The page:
Decorate your home or business for Pride Month or all year round with this intersex flag for sale. This intersexual flag was designed to be displayed in all kinds of locations due to its outdoor-tested material. The yellow/purple design is printed on knitted polyester, which is weather-resistant so that the rain, wind, snow, and heat will not ruin the fabric. The yellow flag with purple circle design is printed on one side and bleeds through to the other side, making the print visible on both sides. We use a state-of-the-art dye sublimation printing method for vibrant colors that will not scratch or peel off. Choose from several hardware options to properly display your flag, including a hand-held pole, a wall-mounted pole, and an in-ground flagpole. Display your pride in the LGBTQIA+ community with this intersex pride flag that is made to last.
Optional flagpole of your choice
Outdoor Flag Polyester: Tear-resistant lightweight knitted fabric with excellent thru-print (3.25oz/yd²)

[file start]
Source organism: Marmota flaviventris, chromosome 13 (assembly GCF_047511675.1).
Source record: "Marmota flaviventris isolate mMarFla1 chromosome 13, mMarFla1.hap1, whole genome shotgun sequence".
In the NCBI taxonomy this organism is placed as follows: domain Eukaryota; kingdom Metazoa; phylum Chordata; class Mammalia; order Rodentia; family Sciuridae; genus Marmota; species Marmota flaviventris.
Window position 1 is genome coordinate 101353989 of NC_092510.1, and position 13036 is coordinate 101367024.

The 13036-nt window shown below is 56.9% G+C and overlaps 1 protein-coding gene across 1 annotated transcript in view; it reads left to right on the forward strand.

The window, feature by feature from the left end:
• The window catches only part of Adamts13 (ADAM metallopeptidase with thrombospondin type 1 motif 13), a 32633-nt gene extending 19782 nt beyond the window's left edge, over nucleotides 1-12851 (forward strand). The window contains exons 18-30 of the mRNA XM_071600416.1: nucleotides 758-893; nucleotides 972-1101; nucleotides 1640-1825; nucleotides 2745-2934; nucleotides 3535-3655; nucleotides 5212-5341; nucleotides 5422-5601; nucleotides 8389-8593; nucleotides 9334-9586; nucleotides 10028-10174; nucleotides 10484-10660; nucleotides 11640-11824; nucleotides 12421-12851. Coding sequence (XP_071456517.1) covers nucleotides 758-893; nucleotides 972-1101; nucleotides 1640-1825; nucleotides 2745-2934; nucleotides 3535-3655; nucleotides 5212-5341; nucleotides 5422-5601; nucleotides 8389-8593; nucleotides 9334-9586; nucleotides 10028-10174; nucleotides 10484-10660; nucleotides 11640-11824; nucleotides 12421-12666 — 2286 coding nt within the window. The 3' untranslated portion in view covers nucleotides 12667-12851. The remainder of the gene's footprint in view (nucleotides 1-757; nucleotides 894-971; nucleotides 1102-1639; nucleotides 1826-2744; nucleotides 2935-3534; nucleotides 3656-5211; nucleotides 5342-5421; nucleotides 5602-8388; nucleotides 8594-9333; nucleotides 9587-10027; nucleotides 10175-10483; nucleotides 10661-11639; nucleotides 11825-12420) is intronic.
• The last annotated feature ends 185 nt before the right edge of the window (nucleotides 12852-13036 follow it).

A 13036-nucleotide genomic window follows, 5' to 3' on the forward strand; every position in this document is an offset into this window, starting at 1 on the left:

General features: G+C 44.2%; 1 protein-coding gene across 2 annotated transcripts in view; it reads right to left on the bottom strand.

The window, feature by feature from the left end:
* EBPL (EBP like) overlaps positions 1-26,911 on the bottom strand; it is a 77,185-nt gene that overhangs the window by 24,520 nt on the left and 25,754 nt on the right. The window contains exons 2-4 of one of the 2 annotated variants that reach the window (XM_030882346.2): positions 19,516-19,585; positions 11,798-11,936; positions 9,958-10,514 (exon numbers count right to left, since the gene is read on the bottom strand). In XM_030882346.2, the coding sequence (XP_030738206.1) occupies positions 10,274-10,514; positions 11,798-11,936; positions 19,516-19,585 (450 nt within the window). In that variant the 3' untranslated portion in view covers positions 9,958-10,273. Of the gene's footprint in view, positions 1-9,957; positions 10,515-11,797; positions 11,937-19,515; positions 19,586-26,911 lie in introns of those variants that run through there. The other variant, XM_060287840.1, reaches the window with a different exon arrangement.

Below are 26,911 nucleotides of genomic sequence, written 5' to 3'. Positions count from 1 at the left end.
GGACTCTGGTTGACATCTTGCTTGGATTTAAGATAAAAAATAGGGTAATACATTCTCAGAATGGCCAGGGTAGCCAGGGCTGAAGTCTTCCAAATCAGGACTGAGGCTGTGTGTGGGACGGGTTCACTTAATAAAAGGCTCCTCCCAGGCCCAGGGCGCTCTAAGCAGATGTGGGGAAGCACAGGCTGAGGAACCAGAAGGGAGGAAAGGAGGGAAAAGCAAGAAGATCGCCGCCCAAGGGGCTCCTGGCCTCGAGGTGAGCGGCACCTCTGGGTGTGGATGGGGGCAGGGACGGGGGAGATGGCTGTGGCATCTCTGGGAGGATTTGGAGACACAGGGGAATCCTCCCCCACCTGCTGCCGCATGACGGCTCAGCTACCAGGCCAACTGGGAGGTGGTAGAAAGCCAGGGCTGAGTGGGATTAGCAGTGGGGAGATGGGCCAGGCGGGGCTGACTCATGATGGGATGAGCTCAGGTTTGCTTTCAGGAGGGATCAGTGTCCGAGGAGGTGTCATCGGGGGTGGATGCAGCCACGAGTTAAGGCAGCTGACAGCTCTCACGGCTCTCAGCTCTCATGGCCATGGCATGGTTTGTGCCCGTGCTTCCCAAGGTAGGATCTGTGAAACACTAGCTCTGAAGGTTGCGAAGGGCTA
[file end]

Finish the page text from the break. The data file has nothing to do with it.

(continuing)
5ft x 3ft
Flag & Hand-Held Flagpole
Pre-printed flag Tangle-free aluminum flagpole Removable black handle
Flag & Wall-Mounted Flagpole
Pre-printed flag Tangle-free aluminum flagpole Removable black handle 180° adjustable wall mount
Flag & Pole-Mounted Flagpole
Pre-printed flag Tangle-free aluminum flagpole Removable black handle 180° adjustable wall mount (2) 40" steel bands
Flag & Ground-Mounted Flagpole
Pre-printed flag Aluminum flagpole PVC tube for ground installation
Intersex Flag Meaning and History
This intergender flag was first created in 2013 by Morgan Carpenter, who was a member of Intersex Human Rights Australia. Carpenter created the intersexual flag as an alternative representation for intersex people because many were displeased with the symbols that were previously used for the intersex community. It gained attention over the years when it was used in the Utrecht Canal Pride parade in 2018 and was displayed outside New Zealand’s national parliament the same year. The intersex pride flag’s design includes a purple circle on a yellow background. These colors were specifically selected because they are not gendered like the traditional pink and blue. The circle was chosen to represent “wholeness and completeness” and the intersex community’s “right to be who and how we want to be”. If you want to read more about the intersex flag and other pride flags, view our blog on sexuality flags.